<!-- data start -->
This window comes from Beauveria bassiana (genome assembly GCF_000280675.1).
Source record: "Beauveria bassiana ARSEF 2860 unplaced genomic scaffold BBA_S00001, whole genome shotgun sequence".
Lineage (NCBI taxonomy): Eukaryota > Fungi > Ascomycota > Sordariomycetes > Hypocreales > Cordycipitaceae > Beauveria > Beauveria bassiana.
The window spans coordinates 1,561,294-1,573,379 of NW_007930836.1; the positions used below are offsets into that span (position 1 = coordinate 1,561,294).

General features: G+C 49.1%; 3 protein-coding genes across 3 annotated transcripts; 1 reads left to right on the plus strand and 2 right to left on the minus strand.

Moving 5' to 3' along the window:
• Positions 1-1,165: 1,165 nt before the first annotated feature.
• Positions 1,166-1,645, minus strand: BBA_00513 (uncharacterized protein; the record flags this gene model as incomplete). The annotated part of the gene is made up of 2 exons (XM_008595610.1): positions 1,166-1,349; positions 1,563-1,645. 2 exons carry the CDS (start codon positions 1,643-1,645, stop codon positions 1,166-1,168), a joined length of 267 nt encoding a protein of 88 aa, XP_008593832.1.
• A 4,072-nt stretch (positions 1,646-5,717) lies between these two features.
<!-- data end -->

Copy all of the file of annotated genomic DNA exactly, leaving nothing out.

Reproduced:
This window comes from Beauveria bassiana (genome assembly GCF_000280675.1).
Source record: "Beauveria bassiana ARSEF 2860 unplaced genomic scaffold BBA_S00001, whole genome shotgun sequence".
Lineage (NCBI taxonomy): Eukaryota > Fungi > Ascomycota > Sordariomycetes > Hypocreales > Cordycipitaceae > Beauveria > Beauveria bassiana.
The window spans coordinates 1,561,294-1,573,379 of NW_007930836.1; the positions used below are offsets into that span (position 1 = coordinate 1,561,294).

General features: G+C 49.1%; 3 protein-coding genes across 3 annotated transcripts; 1 reads left to right on the plus strand and 2 right to left on the minus strand.

Moving 5' to 3' along the window:
• Positions 1-1,165: 1,165 nt before the first annotated feature.
• Positions 1,166-1,645, minus strand: BBA_00513 (uncharacterized protein; the record flags this gene model as incomplete). The annotated part of the gene is made up of 2 exons (XM_008595610.1): positions 1,166-1,349; positions 1,563-1,645. 2 exons carry the CDS (start codon positions 1,643-1,645, stop codon positions 1,166-1,168), a joined length of 267 nt encoding a protein of 88 aa, XP_008593832.1.
• A 4,072-nt stretch (positions 1,646-5,717) lies between these two features.